A British multinational seeks to overthrow a vicious dictator in central Africa. It hires a band of (largely aged) mercenaries in London and sends them in to save the virtuous but ... See full summary »
Andrew V. McLaglen
Ryan, an American POW, leads his fellow prisoners on a dangerous escape from the Germans in Italy. Having seemingly made errors of judgement, Ryan has to win the support of the mainly British soldiers he is commanding. Written by
Average Shot Length = ~5.3 seconds. Median Shot Length = ~5.4 seconds. See more »
At the very beginning of the movie when Col. Ryan's P-38 airplane is flying over the city trailing smoke, the smoke is coming from the center fuselage, not one of the engines. The sound of an engine sputtering is clearly heard, but the smoke is not coming from an engine. See more »
The film credits and all promotion publicity still say "A Cinemascope Picture", and Alfred Newman's "extended" 20th Century-Fox fanfare is still heard on the soundtrack as the picture begins, but most of the film was actually shot in Panavision, at Frank Sinatra's insistence. See more »
Told by associates that he needed to branch away from the "Rat Pack home movies" he'd been doing since The Manchurian Candidate, Frank Sinatra signed on for this 1965 POW epic that ranks as among his best films.
Colonel Joseph Ryan is shot down in Italy in August 1943, around the time of the Allied invasion of Sicily. Hidden from the Germans by Italian soldiers, Ryan winds up in a prison camp run by the sadistic Battaglia (Adolfo Celi, best known as Emilio Largo in 1965's James Bond epic Thunderball). The primary residents of the camp are the members of the Royal Army's 9th Fusilleers, headed by Major Fincham (Trevor Howard) and a few American prisoners. Fincham and the 9th Fusilleers have been waging their own private war against Battaglia, and when their commander dies (one of several trying to escape), British resistance hardens. But with Sicily on the ropes, Italy is bound to quit the war, and with malaria breaking out, Ryan, now senior among the POWs, is convinced by the other American prisoners that the camp needs to cooperate with Battaglia and get medicines and so forth.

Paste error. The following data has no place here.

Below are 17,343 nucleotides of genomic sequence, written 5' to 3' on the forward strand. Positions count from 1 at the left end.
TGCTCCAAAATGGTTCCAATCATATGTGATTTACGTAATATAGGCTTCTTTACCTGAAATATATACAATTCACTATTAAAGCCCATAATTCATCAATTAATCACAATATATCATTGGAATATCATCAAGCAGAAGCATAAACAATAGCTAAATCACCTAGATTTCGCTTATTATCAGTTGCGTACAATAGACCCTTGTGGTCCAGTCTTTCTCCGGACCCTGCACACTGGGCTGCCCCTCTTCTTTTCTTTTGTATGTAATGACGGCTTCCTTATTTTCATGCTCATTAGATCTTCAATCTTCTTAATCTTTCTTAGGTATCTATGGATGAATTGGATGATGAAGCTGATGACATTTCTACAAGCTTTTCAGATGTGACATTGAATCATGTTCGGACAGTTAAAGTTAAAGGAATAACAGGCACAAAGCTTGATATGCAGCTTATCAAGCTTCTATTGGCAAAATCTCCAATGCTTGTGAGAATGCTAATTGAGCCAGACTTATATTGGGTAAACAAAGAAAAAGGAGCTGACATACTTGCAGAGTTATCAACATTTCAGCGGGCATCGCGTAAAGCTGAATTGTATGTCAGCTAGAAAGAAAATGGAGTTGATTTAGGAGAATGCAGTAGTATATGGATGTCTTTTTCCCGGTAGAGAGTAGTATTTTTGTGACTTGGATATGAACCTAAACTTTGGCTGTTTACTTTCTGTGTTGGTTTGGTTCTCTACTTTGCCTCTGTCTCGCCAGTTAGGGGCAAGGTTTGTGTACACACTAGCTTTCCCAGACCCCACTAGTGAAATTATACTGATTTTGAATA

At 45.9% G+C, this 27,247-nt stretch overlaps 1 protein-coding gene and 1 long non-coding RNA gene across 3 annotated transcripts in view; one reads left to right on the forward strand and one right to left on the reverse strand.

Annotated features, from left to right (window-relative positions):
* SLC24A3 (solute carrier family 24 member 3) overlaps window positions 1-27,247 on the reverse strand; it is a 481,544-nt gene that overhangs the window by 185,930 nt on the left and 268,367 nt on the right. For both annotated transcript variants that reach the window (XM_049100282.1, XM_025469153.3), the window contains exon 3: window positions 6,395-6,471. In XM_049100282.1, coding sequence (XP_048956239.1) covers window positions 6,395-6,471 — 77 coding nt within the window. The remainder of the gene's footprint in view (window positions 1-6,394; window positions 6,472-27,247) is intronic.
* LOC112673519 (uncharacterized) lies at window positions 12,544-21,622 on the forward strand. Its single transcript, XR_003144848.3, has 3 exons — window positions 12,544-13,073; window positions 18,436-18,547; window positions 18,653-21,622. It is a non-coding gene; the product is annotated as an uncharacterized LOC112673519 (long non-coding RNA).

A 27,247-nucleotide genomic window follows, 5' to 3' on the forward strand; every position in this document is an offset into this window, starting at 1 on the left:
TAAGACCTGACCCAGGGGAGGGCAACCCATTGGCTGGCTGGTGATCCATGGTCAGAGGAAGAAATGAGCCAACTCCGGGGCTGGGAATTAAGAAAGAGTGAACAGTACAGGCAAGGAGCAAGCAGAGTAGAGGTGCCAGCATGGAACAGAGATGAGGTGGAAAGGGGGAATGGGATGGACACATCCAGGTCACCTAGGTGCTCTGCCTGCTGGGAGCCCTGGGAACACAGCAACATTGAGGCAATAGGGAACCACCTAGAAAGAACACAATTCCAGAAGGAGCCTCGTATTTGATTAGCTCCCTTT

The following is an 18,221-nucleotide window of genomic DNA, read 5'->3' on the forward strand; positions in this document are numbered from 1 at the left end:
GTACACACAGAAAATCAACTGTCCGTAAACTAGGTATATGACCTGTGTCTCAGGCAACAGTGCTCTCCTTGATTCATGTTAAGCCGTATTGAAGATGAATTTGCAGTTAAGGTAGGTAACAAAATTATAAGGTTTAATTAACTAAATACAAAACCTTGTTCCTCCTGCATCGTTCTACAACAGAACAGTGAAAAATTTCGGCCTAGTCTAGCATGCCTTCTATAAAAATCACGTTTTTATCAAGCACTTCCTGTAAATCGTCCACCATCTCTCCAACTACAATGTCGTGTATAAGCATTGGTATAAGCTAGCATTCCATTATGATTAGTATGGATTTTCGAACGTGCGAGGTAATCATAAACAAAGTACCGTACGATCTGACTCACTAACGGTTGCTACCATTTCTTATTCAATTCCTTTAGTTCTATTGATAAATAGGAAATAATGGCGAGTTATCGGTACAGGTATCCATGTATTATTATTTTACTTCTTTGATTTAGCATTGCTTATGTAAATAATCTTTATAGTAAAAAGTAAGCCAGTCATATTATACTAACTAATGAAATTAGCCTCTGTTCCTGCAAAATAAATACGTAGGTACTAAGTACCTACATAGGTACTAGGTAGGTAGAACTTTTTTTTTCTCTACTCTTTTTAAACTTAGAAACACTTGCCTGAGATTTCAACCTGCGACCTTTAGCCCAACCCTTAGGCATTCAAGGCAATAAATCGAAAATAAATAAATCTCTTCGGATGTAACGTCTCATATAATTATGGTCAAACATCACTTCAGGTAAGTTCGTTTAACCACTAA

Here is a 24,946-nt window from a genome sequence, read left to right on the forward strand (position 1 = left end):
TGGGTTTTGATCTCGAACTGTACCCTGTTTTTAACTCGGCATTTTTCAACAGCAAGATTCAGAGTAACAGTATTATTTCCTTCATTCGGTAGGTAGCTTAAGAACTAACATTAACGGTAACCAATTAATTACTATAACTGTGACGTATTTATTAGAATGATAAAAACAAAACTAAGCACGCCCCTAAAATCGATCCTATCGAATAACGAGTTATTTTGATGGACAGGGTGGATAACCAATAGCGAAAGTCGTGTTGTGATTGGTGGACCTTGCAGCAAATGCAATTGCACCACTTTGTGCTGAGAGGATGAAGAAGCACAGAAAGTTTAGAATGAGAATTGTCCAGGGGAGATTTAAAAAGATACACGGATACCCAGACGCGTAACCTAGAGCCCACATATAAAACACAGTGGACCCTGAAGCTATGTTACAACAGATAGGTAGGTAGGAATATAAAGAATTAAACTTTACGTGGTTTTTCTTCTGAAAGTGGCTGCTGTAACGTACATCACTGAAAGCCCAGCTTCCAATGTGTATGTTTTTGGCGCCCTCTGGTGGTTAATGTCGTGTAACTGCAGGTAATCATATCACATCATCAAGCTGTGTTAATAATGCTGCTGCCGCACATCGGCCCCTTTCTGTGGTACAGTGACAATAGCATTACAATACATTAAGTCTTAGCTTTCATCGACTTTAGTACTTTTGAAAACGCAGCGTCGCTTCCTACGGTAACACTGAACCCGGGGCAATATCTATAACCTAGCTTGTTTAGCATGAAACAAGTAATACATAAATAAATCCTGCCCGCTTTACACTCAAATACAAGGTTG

This is the moral dilemma that begins the rocky relationship between Ryan and Fincham and his men. Ryan shows Battaglia escape tunnels dug by the POWs in exchange for medicine, bath water, and clean clothes, but is betrayed by the camp commander. So Ryan gives an audacious order, one that embarasses Battaglia (and brings humor to Captain Oriani, his XO and a officer who sympathizes with the prisoners) and leads Ryan to a sweatbox to rot away, a punishment that earns him respect by the British prisoners.
But when Italy surrenders a few days later, Fincham puts Battaglia on trial, even though, as Ryan points out, with Italy out of the war, Battaglia is now a civilian. Ryan convinces the vengeance-minded British to stuff Battaglia in the sweatbox to rot, which angers the more vengful Fincham. But they all have to put their squabbles aside as the Germans are marching into Italy.
Ryan leads the prisoners on a march across the land, but they are captured by the Germans and placed in a train for a German Stalag; making it worse, injured prisoners are slaughtered (off camera but clearly heard) and the one who betrays Ryan and Fincham turns up long enough to quietly gloat - and earn seemingly permanent hatred by Fincham toward Ryan.
But Ryan isn't through yet, as he leads a daring second escape, seizing the train, only to have to keep going north to escape detection, with their one chance being a one-way trip to neutral Switzerland.
14 of 24 people found this review helpful.
Was this review helpful to you?